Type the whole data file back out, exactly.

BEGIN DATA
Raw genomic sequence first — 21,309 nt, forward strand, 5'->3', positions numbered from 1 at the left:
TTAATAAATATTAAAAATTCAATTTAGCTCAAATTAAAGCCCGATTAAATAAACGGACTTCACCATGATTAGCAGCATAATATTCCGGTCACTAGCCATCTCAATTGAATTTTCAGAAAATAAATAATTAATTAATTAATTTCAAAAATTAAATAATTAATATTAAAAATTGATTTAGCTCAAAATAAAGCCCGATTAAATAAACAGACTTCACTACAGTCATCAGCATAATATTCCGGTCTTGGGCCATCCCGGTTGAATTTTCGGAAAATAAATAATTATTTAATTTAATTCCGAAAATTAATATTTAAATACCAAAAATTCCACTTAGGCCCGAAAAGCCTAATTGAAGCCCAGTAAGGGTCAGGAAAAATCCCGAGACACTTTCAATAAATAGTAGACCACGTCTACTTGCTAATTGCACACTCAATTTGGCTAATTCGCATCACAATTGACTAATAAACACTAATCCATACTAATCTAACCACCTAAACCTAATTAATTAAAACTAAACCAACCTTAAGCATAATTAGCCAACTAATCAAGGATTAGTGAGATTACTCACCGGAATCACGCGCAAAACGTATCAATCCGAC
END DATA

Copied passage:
Raw genomic sequence first — 21,309 nt, forward strand, 5'->3', positions numbered from 1 at the left:
TTAATAAATATTAAAAATTCAATTTAGCTCAAATTAAAGCCCGATTAAATAAACGGACTTCACCATGATTAGCAGCATAATATTCCGGTCACTAGCCATCTCAATTGAATTTTCAGAAAATAAATAATTAATTAATTAATTTCAAAAATTAAATAATTAATATTAAAAATTGATTTAGCTCAAAATAAAGCCCGATTAAATAAACAGACTTCACTACAGTCATCAGCATAATATTCCGGTCTTGGGCCATCCCGGTTGAATTTTCGGAAAATAAATAATTATTTAATTTAATTCCGAAAATTAATATTTAAATACCAAAAATTCCACTTAGGCCCGAAAAGCCTAATTGAAGCCCAGTAAGGGTCAGGAAAAATCCCGAGACACTTTCAATAAATAGTAGACCACGTCTACTTGCTAATTGCACACTCAATTTGGCTAATTCGCATCACAATTGACTAATAAACACTAATCCATACTAATCTAACCACCTAAACCTAATTAATTAAAACTAAACCAACCTTAAGCATAATTAGCCAACTAATCAAGGATTAGTGAGATTACTCACCGGAATCACGCGCAAAACGTATCAATCCGAC